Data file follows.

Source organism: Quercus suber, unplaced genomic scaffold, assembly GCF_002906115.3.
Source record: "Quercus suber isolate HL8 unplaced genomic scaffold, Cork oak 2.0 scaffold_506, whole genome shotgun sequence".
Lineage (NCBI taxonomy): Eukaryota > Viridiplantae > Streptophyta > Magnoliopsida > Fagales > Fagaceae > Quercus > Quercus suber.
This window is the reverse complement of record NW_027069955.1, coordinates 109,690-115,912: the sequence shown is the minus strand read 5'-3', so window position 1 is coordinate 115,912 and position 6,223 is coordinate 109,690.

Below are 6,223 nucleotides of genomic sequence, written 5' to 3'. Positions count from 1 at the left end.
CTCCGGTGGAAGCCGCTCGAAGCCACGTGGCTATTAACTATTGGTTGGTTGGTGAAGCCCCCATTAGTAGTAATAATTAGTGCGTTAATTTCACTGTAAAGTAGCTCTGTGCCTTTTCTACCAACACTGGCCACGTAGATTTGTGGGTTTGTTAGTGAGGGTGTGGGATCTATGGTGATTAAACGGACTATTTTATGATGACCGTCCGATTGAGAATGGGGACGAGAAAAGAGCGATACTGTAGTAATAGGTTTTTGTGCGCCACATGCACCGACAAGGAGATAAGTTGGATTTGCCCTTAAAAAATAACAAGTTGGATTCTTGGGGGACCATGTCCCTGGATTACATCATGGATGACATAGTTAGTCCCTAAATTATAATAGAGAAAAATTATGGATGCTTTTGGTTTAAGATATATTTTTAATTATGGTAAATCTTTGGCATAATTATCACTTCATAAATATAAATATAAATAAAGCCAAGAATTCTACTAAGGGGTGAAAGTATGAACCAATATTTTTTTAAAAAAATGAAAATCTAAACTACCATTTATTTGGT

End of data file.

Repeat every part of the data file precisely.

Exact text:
Source organism: Quercus suber, unplaced genomic scaffold, assembly GCF_002906115.3.
Source record: "Quercus suber isolate HL8 unplaced genomic scaffold, Cork oak 2.0 scaffold_506, whole genome shotgun sequence".
Lineage (NCBI taxonomy): Eukaryota > Viridiplantae > Streptophyta > Magnoliopsida > Fagales > Fagaceae > Quercus > Quercus suber.
This window is the reverse complement of record NW_027069955.1, coordinates 109,690-115,912: the sequence shown is the minus strand read 5'-3', so window position 1 is coordinate 115,912 and position 6,223 is coordinate 109,690.

Below are 6,223 nucleotides of genomic sequence, written 5' to 3'. Positions count from 1 at the left end.
CTCCGGTGGAAGCCGCTCGAAGCCACGTGGCTATTAACTATTGGTTGGTTGGTGAAGCCCCCATTAGTAGTAATAATTAGTGCGTTAATTTCACTGTAAAGTAGCTCTGTGCCTTTTCTACCAACACTGGCCACGTAGATTTGTGGGTTTGTTAGTGAGGGTGTGGGATCTATGGTGATTAAACGGACTATTTTATGATGACCGTCCGATTGAGAATGGGGACGAGAAAAGAGCGATACTGTAGTAATAGGTTTTTGTGCGCCACATGCACCGACAAGGAGATAAGTTGGATTTGCCCTTAAAAAATAACAAGTTGGATTCTTGGGGGACCATGTCCCTGGATTACATCATGGATGACATAGTTAGTCCCTAAATTATAATAGAGAAAAATTATGGATGCTTTTGGTTTAAGATATATTTTTAATTATGGTAAATCTTTGGCATAATTATCACTTCATAAATATAAATATAAATAAAGCCAAGAATTCTACTAAGGGGTGAAAGTATGAACCAATATTTTTTTAAAAAAATGAAAATCTAAACTACCATTTATTTGGT